The biggest rise in household energy bills in living memory has come into effect, the result of a 54% increase to Ofgem’s price cap.
The sudden spike has prompted many people to look at ways they can reduce their gas and electricity use, and while things like central heating and hot water are often top of the hit list, one area that’s sometimes neglected is the kitchen.
From cups of tea to three-course meals, food and drink prep requires lots of different appliances – and by optimising the way you use them, you can cut down on the amount of energy expended.
11 energy-saving kitchen hacks
1. Only boil as much water as you need
Whether it’s in the kettle for a cuppa or on the stove, only boil the amount of water that you actually need, otherwise it will take longer and use more power.
2. Use the right ring
When cooking on the hob, try to make sure the pan completely covers the gas or electric ring you’re using, to prevent heat escaping, and turn the power down once it’s reached the right temperature.
3. Put a lid on pans
It sounds obvious, but it’s easy to whack a pan full of water on the hob and forget to pop the lid on, meaning heat will escape and it will take longer to boil.
4. Batch cook
Instead of cooking from scratch every night, by batch-cooking things like curry, soup, roasted vegetables and grains ahead of time, you only need to quickly heat up your dishes before serving.
5. Use the microwave more
Because it’s smaller and faster, the microwave is generally the most energy efficient way to cook and reheat food.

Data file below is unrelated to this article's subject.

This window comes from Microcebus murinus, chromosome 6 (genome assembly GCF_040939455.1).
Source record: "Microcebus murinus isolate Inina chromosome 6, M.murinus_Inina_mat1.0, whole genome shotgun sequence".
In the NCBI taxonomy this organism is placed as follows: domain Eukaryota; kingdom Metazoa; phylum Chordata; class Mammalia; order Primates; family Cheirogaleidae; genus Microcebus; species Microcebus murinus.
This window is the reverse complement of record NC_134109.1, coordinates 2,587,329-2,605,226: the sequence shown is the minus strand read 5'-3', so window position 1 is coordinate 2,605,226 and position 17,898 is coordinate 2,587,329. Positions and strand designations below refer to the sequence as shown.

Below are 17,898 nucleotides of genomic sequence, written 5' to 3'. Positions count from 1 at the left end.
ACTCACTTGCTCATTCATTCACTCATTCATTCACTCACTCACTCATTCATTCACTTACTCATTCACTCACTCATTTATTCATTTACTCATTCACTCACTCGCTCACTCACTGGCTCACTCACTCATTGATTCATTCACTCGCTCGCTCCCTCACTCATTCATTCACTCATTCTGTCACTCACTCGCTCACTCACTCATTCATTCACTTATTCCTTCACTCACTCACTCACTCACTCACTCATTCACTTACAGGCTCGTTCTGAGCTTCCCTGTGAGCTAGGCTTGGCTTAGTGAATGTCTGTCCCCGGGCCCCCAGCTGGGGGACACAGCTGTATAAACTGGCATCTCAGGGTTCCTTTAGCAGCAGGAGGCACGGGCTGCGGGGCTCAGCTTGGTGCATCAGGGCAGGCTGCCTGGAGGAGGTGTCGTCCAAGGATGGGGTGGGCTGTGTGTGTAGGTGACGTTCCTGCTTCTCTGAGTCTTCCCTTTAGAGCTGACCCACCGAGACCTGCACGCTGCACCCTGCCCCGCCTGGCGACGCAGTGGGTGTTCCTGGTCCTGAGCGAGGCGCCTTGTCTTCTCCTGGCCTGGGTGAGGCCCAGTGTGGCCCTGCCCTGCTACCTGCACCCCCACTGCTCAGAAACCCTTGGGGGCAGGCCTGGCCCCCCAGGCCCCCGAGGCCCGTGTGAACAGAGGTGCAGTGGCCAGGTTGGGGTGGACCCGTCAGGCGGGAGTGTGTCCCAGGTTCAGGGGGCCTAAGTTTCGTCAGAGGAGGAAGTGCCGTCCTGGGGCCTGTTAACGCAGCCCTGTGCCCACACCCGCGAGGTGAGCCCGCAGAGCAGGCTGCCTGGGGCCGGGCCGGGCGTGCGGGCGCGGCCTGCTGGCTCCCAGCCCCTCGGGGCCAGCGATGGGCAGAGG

6. Don’t preheat the oven for too long
“Try to pre-heat your oven for just a few minutes,” says British Gas engineer Sunny Solanky. “And switch it off five minutes before your food is done.” (It’ll still be hot for a short while!)
7. Cook several things at once in the oven
Loading up the oven with, say, a chicken, roast potatoes, and pudding, won’t affect the cooking process, and you’ll save energy compared to cooking them all separately. Just make sure not to leave the oven door open for too long when transferring dishes, to prevent heat loss.
8. Use the fan setting
Ever wondered which uses more energy, the fan or conventional setting on the oven?
Solanky says: “Circulated air transfers heat faster than air that’s not moving, which means fan ovens are more energy efficient.”
9. Keep the cooker clean
Any food that’s stuck to hob rings will make them less efficient, while keeping the oven door clean means you won’t lose heat when you have to open it to check on your food.
10. Use your freezer efficiently
“Cool your batch-cooked meals thoroughly before freezing,” says David Palmer, senior home appliances product specialist at LG. “Putting hot food into a freezer will cause a temperature increase, resulting in other foods defrosting and higher energy costs. And do not set the temperature of the fridge appliance lower than needed.”
11. Switch to LED lighting
While there will be an initial cost, switching to LED lightbulbs in the kitchen could save you money in the long run.
“Halogens and conventional lighting are extremely inefficient in their use of electricity,” explains Giuliano Ghidini, commercial consumer leader at Signify. “LED bulbs last much longer and generate less heat than incandescent or CFL light bulbs, thus using up to 90% less energy compared to a traditional bulb.”